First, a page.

Granulomatosis with polyangiitis (GPA): symptoms, perspectives and more

What is this condition?

Granulomatosis with polyangiitis (GPA) is a rare disease that inflames and damages small blood vessels in many organs, such as the kidneys, lungs, and sinuses. Inflammation limits blood flow and prevents enough oxygen from reaching your organs and tissues. This affects how well they work.

Tissue inflammations, called granulomas, form around the blood vessels. Granulomas can damage organs.

GPA is one of several types of vasculitis, a disorder that causes inflammation in the blood vessels.

GPA was previously known as Wegener's granulomatosis.

What are the symptoms?

GPA sometimes causes no symptoms at the beginning of the disease. The nose, sinuses and lungs are usually the first affected areas.

The symptoms that develop depend on the organs involved:

  • Nose. Symptoms may include nosebleeds and scabs.

  • The paranasal sinuses Sinusitis or congestion or nasal discharge may develop.

  • Light. It may include cough, bloody phlegm, difficulty breathing or wheezing.

  • Ears. You can experience ear infections, pain and hearing loss.

  • The eyes Symptoms may include redness, pain or changes in vision.

  • Skin. Sores, bruises, or rashes may develop.

  • The kidneys You may have blood in your urine.

  • Joints You may experience swelling and pain in the joints.

  • Nerves. It may include numbness, tingling or shooting pains in the arms, legs, hands or feet.

More generally, symptoms throughout the body include:

  • fever

  • fatigue

  • malaise, called malaise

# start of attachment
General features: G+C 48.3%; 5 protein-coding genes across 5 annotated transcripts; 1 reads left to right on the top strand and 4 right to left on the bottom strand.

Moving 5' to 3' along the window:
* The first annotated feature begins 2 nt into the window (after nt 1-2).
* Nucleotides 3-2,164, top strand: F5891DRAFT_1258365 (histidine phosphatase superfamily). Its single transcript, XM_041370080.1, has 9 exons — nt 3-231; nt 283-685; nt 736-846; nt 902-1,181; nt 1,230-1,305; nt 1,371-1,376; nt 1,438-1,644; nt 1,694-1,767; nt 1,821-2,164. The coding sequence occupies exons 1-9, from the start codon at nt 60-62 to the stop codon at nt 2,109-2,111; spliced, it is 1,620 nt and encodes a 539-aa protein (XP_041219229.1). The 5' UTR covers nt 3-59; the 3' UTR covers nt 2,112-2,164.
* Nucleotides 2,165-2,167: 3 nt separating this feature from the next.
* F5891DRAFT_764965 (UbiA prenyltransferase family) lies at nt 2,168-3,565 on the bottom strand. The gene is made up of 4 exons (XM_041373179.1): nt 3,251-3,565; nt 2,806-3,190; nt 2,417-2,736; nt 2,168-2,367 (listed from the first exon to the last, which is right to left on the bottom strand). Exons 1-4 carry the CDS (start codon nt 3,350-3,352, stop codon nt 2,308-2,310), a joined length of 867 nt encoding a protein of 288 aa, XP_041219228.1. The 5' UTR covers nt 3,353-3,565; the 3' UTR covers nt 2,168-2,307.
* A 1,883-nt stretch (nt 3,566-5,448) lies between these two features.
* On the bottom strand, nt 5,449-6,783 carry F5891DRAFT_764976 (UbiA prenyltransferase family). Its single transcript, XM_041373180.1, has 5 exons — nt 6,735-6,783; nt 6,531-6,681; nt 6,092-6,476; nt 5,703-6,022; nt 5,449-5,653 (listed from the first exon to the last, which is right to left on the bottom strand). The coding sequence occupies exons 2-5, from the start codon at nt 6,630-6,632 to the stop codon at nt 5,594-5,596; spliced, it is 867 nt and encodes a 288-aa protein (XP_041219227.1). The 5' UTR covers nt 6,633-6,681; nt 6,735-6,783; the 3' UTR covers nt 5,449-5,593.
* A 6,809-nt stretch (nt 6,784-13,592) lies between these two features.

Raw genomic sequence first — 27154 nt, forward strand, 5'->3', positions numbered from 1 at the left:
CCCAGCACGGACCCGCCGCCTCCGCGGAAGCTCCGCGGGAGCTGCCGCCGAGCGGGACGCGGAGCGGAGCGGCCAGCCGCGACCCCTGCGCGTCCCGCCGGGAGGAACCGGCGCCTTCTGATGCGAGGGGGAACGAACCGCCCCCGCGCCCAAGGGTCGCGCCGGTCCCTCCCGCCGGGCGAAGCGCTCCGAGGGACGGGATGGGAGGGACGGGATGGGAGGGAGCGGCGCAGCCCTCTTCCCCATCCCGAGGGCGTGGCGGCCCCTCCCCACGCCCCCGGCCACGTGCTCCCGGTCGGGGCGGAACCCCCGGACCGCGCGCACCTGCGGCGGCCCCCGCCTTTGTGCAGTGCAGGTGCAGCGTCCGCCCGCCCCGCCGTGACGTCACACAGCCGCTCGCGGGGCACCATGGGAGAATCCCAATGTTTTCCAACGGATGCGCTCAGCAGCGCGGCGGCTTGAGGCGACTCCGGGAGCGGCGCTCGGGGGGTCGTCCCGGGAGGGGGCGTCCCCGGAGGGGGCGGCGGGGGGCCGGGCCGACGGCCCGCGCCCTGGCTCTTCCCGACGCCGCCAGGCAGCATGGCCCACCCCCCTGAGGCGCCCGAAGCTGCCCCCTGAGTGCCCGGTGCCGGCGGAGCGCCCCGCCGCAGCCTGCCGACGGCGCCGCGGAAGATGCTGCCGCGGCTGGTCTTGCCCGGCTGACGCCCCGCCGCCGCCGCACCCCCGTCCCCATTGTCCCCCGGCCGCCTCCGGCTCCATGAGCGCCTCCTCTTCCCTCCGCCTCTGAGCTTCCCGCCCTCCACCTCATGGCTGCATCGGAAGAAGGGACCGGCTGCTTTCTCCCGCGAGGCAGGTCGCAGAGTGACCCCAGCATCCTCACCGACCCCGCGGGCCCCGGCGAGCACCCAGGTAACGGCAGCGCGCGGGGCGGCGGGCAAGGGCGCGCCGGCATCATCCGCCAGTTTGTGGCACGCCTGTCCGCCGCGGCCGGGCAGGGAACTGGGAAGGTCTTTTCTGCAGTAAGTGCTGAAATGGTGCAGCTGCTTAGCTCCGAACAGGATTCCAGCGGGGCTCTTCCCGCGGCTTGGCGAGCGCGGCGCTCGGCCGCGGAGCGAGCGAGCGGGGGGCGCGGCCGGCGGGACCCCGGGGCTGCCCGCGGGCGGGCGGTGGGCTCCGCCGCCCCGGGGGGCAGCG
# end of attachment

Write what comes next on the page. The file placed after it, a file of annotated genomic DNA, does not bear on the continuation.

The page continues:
• night sweats

  • aches and pains

  • weightloss

What causes this condition?

GPA is an autoimmune disease. This means that the body's immune system mistakenly attacks its own healthy tissues. In the case of GPA, the immune system attacks the blood vessels.

Doctors do not know what causes the autoimmune attack. Genes do not seem to be involved and GPA rarely occurs in families.

Infections may be involved in triggering the disease. When viruses or bacteria enter your body, your immune system responds by sending cells that cause inflammation. The immune response could damage healthy tissues.

In the case of GPA, the blood vessels are damaged. However, no type of bacteria, virus or fungus has been definitively related to the disease.

You can get this disease at any age, but it is more common in people 40 to 65 years old.

How common is it?

GPA is a very rare disease. According to the National Library of Medicine of EE. UU., Only 3 of every 100,000 people in the United States will get it.

How is it diagnosed?

Your doctor will first ask about your symptoms and medical history. Then you will have an exam.

There are several types of tests that your doctor could use to help you make a diagnosis.

Blood and urine tests

Your doctor can use any of the following blood and urine tests:

  • Antineutrophil cytoplasmic antibody test (ANCA). This blood test looks for proteins called antibodies that most people with GPA have. However, you can not definitely confirm that you have GPA. About 20 percent of people with GPA have an ANCA negative test result.

  • C-reactive protein and erythrocyte sedimentation rate (thirst rate). These blood tests can be used to identify inflammation in your body.

  • Complete blood count (CBC). A CBC is a common test that measures your blood cell counts. A low red blood cell count is a sign of anemia, which is common in people with GPA whose kidneys are affected.